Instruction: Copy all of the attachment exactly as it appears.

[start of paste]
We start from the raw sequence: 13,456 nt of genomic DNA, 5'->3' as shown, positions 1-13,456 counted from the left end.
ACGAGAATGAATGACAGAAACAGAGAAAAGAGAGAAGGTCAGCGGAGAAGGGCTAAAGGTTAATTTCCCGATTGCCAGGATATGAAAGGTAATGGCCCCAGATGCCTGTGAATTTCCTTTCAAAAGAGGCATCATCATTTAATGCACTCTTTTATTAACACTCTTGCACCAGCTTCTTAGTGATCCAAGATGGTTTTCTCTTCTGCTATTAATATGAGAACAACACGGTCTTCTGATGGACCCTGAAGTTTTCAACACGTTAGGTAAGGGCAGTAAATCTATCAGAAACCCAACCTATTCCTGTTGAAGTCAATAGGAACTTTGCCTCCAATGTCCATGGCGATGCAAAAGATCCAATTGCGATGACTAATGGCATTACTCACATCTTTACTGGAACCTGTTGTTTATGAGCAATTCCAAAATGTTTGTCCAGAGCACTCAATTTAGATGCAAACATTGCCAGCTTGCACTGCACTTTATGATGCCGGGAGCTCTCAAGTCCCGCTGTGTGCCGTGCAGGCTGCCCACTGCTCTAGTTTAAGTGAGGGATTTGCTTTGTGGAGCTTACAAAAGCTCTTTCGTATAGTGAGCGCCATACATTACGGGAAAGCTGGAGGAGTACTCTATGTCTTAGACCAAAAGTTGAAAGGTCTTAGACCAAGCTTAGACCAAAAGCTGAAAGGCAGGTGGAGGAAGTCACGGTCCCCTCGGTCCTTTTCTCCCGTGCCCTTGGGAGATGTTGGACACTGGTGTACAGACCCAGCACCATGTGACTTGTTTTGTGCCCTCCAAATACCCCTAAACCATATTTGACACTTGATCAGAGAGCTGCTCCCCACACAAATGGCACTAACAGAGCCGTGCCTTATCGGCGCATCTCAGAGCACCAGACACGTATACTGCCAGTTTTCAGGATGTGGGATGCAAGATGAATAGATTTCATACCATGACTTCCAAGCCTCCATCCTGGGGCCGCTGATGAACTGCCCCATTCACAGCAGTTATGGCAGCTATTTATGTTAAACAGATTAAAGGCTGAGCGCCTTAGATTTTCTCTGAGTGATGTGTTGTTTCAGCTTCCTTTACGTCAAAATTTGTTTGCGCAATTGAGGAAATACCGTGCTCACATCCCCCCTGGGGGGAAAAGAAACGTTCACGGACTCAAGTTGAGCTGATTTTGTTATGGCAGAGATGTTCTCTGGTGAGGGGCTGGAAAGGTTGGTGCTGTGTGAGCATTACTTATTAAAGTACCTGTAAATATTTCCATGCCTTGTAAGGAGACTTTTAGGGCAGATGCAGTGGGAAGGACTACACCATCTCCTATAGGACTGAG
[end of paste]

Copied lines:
We start from the raw sequence: 13,456 nt of genomic DNA, 5'->3' as shown, positions 1-13,456 counted from the left end.
ACGAGAATGAATGACAGAAACAGAGAAAAGAGAGAAGGTCAGCGGAGAAGGGCTAAAGGTTAATTTCCCGATTGCCAGGATATGAAAGGTAATGGCCCCAGATGCCTGTGAATTTCCTTTCAAAAGAGGCATCATCATTTAATGCACTCTTTTATTAACACTCTTGCACCAGCTTCTTAGTGATCCAAGATGGTTTTCTCTTCTGCTATTAATATGAGAACAACACGGTCTTCTGATGGACCCTGAAGTTTTCAACACGTTAGGTAAGGGCAGTAAATCTATCAGAAACCCAACCTATTCCTGTTGAAGTCAATAGGAACTTTGCCTCCAATGTCCATGGCGATGCAAAAGATCCAATTGCGATGACTAATGGCATTACTCACATCTTTACTGGAACCTGTTGTTTATGAGCAATTCCAAAATGTTTGTCCAGAGCACTCAATTTAGATGCAAACATTGCCAGCTTGCACTGCACTTTATGATGCCGGGAGCTCTCAAGTCCCGCTGTGTGCCGTGCAGGCTGCCCACTGCTCTAGTTTAAGTGAGGGATTTGCTTTGTGGAGCTTACAAAAGCTCTTTCGTATAGTGAGCGCCATACATTACGGGAAAGCTGGAGGAGTACTCTATGTCTTAGACCAAAAGTTGAAAGGTCTTAGACCAAGCTTAGACCAAAAGCTGAAAGGCAGGTGGAGGAAGTCACGGTCCCCTCGGTCCTTTTCTCCCGTGCCCTTGGGAGATGTTGGACACTGGTGTACAGACCCAGCACCATGTGACTTGTTTTGTGCCCTCCAAATACCCCTAAACCATATTTGACACTTGATCAGAGAGCTGCTCCCCACACAAATGGCACTAACAGAGCCGTGCCTTATCGGCGCATCTCAGAGCACCAGACACGTATACTGCCAGTTTTCAGGATGTGGGATGCAAGATGAATAGATTTCATACCATGACTTCCAAGCCTCCATCCTGGGGCCGCTGATGAACTGCCCCATTCACAGCAGTTATGGCAGCTATTTATGTTAAACAGATTAAAGGCTGAGCGCCTTAGATTTTCTCTGAGTGATGTGTTGTTTCAGCTTCCTTTACGTCAAAATTTGTTTGCGCAATTGAGGAAATACCGTGCTCACATCCCCCCTGGGGGGAAAAGAAACGTTCACGGACTCAAGTTGAGCTGATTTTGTTATGGCAGAGATGTTCTCTGGTGAGGGGCTGGAAAGGTTGGTGCTGTGTGAGCATTACTTATTAAAGTACCTGTAAATATTTCCATGCCTTGTAAGGAGACTTTTAGGGCAGATGCAGTGGGAAGGACTACACCATCTCCTATAGGACTGAG